GPIO1_ICR1 |= 0x80;  // enable rising edge interrupt
      // GPIO1_EDGE_SEL starts at 0x0000,  which is OK
      VerifySetup();
      NVIC_ENABLE_IRQ(IRQ_GPIO1_INT3);
    
    #else 
      // use standard fast I/O ports, but slower vectoring
      attachInterrupt(digitalPinToInterrupt(pclkpin), pixelservice, RISING);
    #endif
    }
    
    void VerifySetup(void){
      Serial.printf("GPIO1_DR        0x%08X\n", GPIO1_DR);
      Serial.printf("GPIO1_GDIR      0x%08X\n", GPIO1_GDIR);
      Serial.printf("GPIO1_ICR1      0x%08X\n", GPIO1_ICR1);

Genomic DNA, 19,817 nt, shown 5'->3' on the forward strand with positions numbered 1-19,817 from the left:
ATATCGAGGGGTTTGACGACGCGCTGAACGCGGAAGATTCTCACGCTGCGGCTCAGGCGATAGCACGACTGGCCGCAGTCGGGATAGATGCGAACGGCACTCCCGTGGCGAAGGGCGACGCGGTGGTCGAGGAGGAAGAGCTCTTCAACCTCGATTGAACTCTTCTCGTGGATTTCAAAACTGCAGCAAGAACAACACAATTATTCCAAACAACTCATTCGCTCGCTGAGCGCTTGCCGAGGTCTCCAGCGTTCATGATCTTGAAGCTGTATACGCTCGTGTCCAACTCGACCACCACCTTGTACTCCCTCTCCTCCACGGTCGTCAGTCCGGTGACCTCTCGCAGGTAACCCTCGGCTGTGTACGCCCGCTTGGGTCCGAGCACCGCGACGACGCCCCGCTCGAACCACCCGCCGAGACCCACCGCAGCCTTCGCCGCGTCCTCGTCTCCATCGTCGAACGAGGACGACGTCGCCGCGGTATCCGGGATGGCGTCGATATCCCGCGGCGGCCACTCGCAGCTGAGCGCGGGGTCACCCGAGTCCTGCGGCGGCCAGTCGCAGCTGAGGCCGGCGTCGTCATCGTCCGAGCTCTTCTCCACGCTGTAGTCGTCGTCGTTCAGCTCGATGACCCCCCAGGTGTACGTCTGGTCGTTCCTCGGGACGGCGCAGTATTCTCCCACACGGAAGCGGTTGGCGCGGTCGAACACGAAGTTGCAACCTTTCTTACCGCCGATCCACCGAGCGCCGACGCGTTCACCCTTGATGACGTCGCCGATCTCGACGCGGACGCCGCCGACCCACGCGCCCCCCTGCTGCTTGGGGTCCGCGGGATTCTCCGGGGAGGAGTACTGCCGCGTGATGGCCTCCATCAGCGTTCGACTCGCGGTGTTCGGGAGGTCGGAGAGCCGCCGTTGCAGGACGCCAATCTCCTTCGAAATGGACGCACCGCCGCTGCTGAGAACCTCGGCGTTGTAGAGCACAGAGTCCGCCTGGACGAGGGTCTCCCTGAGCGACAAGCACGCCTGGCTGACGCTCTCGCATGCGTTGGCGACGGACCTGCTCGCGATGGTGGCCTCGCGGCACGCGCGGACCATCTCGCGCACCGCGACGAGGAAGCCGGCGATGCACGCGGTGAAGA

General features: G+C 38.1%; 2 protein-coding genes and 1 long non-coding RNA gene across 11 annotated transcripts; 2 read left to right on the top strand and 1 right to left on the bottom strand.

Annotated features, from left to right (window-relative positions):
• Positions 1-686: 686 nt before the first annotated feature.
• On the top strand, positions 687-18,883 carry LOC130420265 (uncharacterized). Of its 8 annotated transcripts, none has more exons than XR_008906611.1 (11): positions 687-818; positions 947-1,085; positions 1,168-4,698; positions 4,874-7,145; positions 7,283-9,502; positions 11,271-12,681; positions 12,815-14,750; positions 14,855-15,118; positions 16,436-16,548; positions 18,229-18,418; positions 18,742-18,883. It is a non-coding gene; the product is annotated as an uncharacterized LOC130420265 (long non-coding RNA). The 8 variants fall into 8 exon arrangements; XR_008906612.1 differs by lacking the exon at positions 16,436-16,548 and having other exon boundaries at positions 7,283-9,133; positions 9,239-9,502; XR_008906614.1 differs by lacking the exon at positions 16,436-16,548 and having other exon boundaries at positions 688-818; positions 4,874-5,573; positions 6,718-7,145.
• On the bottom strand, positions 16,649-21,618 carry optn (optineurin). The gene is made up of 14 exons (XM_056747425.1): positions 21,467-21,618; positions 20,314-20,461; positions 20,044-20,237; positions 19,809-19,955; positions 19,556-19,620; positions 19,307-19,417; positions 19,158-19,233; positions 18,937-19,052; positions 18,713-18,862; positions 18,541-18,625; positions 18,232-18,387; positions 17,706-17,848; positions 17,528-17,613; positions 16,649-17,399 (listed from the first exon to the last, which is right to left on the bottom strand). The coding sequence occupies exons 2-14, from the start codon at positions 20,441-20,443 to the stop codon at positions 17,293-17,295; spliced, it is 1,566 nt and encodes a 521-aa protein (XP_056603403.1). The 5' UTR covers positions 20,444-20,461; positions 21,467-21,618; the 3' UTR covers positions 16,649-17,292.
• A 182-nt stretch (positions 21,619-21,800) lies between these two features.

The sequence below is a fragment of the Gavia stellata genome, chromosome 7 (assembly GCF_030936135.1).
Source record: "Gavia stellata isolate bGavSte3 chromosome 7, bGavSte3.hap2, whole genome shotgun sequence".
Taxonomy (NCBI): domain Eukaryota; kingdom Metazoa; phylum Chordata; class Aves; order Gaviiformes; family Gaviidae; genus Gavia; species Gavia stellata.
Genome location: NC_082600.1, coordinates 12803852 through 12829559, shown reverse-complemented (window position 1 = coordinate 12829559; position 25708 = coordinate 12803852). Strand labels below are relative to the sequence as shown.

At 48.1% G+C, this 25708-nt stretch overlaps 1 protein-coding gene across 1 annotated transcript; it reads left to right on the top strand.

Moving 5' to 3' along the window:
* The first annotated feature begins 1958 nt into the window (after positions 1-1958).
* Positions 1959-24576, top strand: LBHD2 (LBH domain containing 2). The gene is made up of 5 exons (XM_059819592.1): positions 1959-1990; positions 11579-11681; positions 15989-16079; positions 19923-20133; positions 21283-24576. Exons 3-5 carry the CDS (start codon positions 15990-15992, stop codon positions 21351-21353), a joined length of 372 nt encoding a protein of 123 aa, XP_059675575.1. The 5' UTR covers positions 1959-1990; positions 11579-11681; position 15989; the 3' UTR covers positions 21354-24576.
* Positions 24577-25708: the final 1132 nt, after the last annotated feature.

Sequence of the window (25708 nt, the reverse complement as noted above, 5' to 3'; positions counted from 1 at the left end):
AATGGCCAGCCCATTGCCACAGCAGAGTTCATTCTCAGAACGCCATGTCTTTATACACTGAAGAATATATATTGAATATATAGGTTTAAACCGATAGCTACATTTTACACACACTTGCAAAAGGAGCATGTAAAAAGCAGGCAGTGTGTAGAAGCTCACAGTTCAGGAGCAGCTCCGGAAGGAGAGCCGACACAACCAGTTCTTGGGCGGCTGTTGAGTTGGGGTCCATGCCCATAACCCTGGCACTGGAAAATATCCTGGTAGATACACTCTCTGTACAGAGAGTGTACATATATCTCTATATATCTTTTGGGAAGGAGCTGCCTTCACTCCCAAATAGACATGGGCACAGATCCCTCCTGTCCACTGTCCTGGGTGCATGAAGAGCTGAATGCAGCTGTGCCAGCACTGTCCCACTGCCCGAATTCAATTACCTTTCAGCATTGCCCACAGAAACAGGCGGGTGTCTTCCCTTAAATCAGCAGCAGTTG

Serial.printf("GPIO1_ICR2      0x%08X\n", GPIO1_ICR2);
      Serial.printf("GPIO1_IMR       0x%08X\n", GPIO1_IMR);
      Serial.printf("GPIO1_EDGE_SEL  0x%08X\n", GPIO1_EDGE_SEL);  
      delay(2000);
      
    }
    
    // service the pixel clock interrupt
    void  pixelservice(void) {
      uint16_t pword;
      uint8_t b;
      digitalWriteFast(scopepin, HIGH);  // set scope marker pin
    #ifdef SLOWMODE
      // have to clear the ISR bit ourselves
      GPIO1_ISR |= 0x08; // clear ISR flag 
    #endif
      pword = GPIO6_DR >> 16;  // get the port bits
      b = pword >> 4; // move the high 6 bits into place
      // now we have to get the proper lower 2 bits into place
      b &= 0xFC;  // clear the lower 2 bits
      if (pword & 0x04) b |= 0x01; // bit zero comes from original bit 2
      if (pword & 0x08) b |= 0x02; // bit one comes from original bit 3
      pixbuffer[pixidx++] = b;
      if (pixidx > 65535) pixidx = 0; //wrap the pointer to beginning